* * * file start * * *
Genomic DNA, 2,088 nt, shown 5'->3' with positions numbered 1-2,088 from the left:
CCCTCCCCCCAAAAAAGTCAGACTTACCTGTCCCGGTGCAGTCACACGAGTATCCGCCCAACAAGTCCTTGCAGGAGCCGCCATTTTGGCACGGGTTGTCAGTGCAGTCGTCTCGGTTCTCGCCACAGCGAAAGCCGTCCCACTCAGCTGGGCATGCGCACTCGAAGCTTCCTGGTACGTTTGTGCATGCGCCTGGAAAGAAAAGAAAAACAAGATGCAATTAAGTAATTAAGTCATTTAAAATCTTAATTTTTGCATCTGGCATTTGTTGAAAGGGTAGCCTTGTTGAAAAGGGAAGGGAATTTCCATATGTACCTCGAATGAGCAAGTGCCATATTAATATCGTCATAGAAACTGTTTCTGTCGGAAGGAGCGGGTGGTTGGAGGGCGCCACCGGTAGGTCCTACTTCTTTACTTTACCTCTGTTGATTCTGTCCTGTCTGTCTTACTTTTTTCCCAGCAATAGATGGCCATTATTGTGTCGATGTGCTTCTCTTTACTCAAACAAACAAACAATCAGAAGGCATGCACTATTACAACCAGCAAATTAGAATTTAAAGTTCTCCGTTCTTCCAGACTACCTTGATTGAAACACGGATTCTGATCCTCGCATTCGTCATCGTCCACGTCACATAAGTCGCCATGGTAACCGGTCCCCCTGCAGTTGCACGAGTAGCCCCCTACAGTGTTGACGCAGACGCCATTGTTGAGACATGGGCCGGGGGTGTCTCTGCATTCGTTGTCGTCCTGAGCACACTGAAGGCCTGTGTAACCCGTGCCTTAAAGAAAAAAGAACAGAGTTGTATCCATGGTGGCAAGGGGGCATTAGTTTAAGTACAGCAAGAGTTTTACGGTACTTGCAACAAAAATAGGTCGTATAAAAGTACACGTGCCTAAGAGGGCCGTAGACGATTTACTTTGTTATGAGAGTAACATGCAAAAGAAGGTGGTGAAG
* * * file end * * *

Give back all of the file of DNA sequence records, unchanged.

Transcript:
Genomic DNA, 2,088 nt, shown 5'->3' with positions numbered 1-2,088 from the left:
CCCTCCCCCCAAAAAAGTCAGACTTACCTGTCCCGGTGCAGTCACACGAGTATCCGCCCAACAAGTCCTTGCAGGAGCCGCCATTTTGGCACGGGTTGTCAGTGCAGTCGTCTCGGTTCTCGCCACAGCGAAAGCCGTCCCACTCAGCTGGGCATGCGCACTCGAAGCTTCCTGGTACGTTTGTGCATGCGCCTGGAAAGAAAAGAAAAACAAGATGCAATTAAGTAATTAAGTCATTTAAAATCTTAATTTTTGCATCTGGCATTTGTTGAAAGGGTAGCCTTGTTGAAAAGGGAAGGGAATTTCCATATGTACCTCGAATGAGCAAGTGCCATATTAATATCGTCATAGAAACTGTTTCTGTCGGAAGGAGCGGGTGGTTGGAGGGCGCCACCGGTAGGTCCTACTTCTTTACTTTACCTCTGTTGATTCTGTCCTGTCTGTCTTACTTTTTTCCCAGCAATAGATGGCCATTATTGTGTCGATGTGCTTCTCTTTACTCAAACAAACAAACAATCAGAAGGCATGCACTATTACAACCAGCAAATTAGAATTTAAAGTTCTCCGTTCTTCCAGACTACCTTGATTGAAACACGGATTCTGATCCTCGCATTCGTCATCGTCCACGTCACATAAGTCGCCATGGTAACCGGTCCCCCTGCAGTTGCACGAGTAGCCCCCTACAGTGTTGACGCAGACGCCATTGTTGAGACATGGGCCGGGGGTGTCTCTGCATTCGTTGTCGTCCTGAGCACACTGAAGGCCTGTGTAACCCGTGCCTTAAAGAAAAAAGAACAGAGTTGTATCCATGGTGGCAAGGGGGCATTAGTTTAAGTACAGCAAGAGTTTTACGGTACTTGCAACAAAAATAGGTCGTATAAAAGTACACGTGCCTAAGAGGGCCGTAGACGATTTACTTTGTTATGAGAGTAACATGCAAAAGAAGGTGGTGAAG